Boudh Bihar of Ganiapali In Baragarh Odisha. The Ganiapali town is verifiably acclaimed as it is accepted to be a Buddhist spot before. An uncommon sculpture of Lord Buddha sitting in Lotus Posture with a snake on his head with its hood extended has been the focal point of consideration by the tourists. Unfortunately, this uncommon sculpture was taken from this town in 2007 and it is yet to be followed.
Boudh Bihar of Ganiapali In Baragarh Odisha is one of the uncommon Muchhalinda Buddha Vihars in India. The site was exhumed under the support of P.G. Department of History, Sambalpur University; Odisha in 1978. This was a Muchalinda Buddha religious community of Gupta period. It covers a territory of one and half sections of land. It is arranged close to the union of the Ang and the Magar streams. Presently it is under Gaisilat block, Padampur Sub-Division and in the locale of Bargarh.
There are sufficient confirmations to build up that Buddhism was far and wide in West Odisha from the second century BC to the sixth century AD. In this period Nagarjuna used to remain at present Narsinghnath. Nagarjuna was an incredible expounder of the Madhyamika Philosophy of Mahayana Buddhism. Chinese travelers Hieun Tsang and Itsing have composed that ruler Satakarni (106-130 A.D.) constructed a radiant Vihara for his scholar companion Nagarjuna at Po-lo-mo-lo-ki-li (Parimalagiri). The referenced Po-lo-mo-lo-ki-li (Parimalagiri) is available day Gandhamardhan Hill range. At that period this locale was under Daksina Kosala and was administered by the Satavahana ruler Gautamiputra Satakarni.
It is accepted that the construction of the Buddhist cloister was initially a multi-celebrated one, made of very much consumed block. Be that as it may, the establishment plinths in certain spots have been annihilated because of block looting. A chaitya lobby, hints of the dividers of the cells and offices of the Bhikshus and beggars of the cloisters are likewise taken note. The removal has plainly uncovered some residence like structures on the northern side and little chambers and cells grouped together on the southern side. Other than the cloisters, two life-size Buddha pictures, one the Muchalinda Buddha and the other portraying Buddha in the posture of conveying the principal message at Sarnath, are found on a little stone mandapa.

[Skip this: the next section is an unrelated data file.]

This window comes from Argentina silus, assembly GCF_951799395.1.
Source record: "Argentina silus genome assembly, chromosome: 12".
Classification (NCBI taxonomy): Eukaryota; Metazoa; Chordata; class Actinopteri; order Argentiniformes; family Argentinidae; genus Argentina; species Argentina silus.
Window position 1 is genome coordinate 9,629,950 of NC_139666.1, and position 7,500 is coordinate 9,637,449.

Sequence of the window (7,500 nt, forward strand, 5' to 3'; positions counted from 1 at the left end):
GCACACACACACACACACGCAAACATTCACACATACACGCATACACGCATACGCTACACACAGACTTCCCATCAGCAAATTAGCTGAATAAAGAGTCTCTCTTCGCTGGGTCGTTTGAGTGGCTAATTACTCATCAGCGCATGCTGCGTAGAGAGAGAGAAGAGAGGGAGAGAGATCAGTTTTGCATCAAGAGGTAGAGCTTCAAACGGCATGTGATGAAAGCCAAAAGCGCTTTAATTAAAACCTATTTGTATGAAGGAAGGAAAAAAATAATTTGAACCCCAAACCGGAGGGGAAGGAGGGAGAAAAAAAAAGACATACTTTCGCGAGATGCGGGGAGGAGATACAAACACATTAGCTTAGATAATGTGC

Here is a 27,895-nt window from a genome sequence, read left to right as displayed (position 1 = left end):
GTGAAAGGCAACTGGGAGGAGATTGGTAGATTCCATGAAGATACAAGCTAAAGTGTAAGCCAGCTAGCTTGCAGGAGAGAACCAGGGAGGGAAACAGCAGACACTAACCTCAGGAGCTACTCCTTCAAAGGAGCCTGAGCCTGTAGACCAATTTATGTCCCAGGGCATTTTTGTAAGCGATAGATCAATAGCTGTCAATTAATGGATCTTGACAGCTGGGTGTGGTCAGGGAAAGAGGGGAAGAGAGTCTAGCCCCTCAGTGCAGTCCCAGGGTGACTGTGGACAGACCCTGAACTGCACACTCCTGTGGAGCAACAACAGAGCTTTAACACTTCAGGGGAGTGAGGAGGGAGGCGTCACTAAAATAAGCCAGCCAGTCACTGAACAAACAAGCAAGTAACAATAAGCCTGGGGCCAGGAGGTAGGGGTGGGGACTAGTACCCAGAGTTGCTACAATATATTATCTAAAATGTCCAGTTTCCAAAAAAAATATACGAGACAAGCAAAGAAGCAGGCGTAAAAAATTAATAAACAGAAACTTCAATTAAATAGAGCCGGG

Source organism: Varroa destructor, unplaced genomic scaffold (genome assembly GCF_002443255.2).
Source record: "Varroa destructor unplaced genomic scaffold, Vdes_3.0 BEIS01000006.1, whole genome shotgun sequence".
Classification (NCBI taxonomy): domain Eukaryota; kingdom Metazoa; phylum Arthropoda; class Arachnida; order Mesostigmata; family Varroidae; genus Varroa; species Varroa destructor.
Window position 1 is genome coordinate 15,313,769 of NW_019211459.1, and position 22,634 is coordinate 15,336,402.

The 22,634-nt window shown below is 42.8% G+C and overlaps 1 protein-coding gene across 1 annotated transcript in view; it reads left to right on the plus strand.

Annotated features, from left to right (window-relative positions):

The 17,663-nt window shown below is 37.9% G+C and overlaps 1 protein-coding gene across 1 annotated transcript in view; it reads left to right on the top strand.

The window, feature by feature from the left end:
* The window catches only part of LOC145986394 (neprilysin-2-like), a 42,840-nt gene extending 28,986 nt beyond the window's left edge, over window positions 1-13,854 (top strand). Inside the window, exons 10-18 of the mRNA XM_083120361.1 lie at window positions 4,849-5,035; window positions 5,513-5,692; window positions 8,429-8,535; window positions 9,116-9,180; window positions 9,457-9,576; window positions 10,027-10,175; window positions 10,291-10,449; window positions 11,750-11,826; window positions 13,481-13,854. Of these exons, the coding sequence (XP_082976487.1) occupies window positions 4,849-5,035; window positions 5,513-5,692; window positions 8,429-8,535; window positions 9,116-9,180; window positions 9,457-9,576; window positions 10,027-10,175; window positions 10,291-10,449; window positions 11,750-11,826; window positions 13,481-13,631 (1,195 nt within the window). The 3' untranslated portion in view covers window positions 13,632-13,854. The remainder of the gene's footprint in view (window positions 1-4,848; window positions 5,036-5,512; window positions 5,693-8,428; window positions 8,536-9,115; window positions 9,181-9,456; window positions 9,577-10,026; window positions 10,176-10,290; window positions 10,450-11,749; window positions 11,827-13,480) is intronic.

Elaborately, these pictures can be dated to the Gupta Period of c fourth – fifth century AD. Additionally, a little stone plaque of ruddy chlorite portraying Buddhist pictures of Hariti and Panchika, of early archaic period is likewise recuperated from this site.
In the Buddhist content Vinayapitaka, it is referenced that the snake ruler Muchalinda ensured Lord Buddha. Buddha was disturbed by downpour and tempest during the subsequent week following his edification. The snake raised its hood over his head and made an umbrella. The neighborhood individuals love this sculpture as Naga-Muni (the snake sage).
Ganiapali Muchalinda sculpture was situated interestingly by the praised workmanship student of history Charles Fabri in 1961. He has dated this picture to the fifth to sixth century A.D. The name of the town Melchhamunda may have been a nearby touch of Muchalinda.
Orderly investigation and removal around there will decidedly illuminate the set of experiences and culture of this territory.
The district of Boudh is located in the centre of Odisha between 200 211 & 200 541 N Latitude and 830 341 & 840 341 E Longitudes and covers an area of 3450 sq km. It forms a part of the northernmost extremity of the Eastern Ghats.
It is bordered by the river Mahanadi and Angul district in the east, Nayagarh district on the south, Suvarnapur district in the north and Khondmal district on the west. Geographically, the district consists of two regions, 1. riverine alluvial plain stretching across northeastern parts drained by the Mahanadi and its tributaries and 2. hilly zones occupying the northwestern part, which are covered with dense deciduous forests and shelter rich wild life (Sinha 1971). The area has an average elevation of 130 to 150 m above Mean Sea Level.
The Bargarh District experiences an extreme type of climate with hot and dry summer followed by humid monsoon and chilling winter. The temperature varies between 10 degrees Celsius to 46 degrees Celsius. The winter season lasts between November to February.
No Food Available Here. You have to carry your own food.
The main festival of the Goddess falls every year on the full moon night of the month of Chaitra. The festival, in fact, starts 5 days before on the occasion of Dashami and culminates on the full moon night. There is the tradition of animal sacrifice here.
Boudh is well connected with road and rail with other district headquarters and the state capital Bhubaneswar. The distance of Boudh from Bhubaneswar is 240 km. One can come to Boudh via State Highway No. 1 and 14 (via Nayagarh–Charichhak) or can come by National Highway No. 42. (via Angul).Regular train services are available from Bhubaneswar viz. Bhubaneswar –Sambalpur Intercity Express, Hirakud Express, Puri-Sambalpur passenger train. To reach Boudh one has to get down at Rairakhol station. From here one has to travel around 27 km. either by bus or taxi to reach Boudh. The nearest airport is at Jharsuguda.
Normal preparation is enough for this place.
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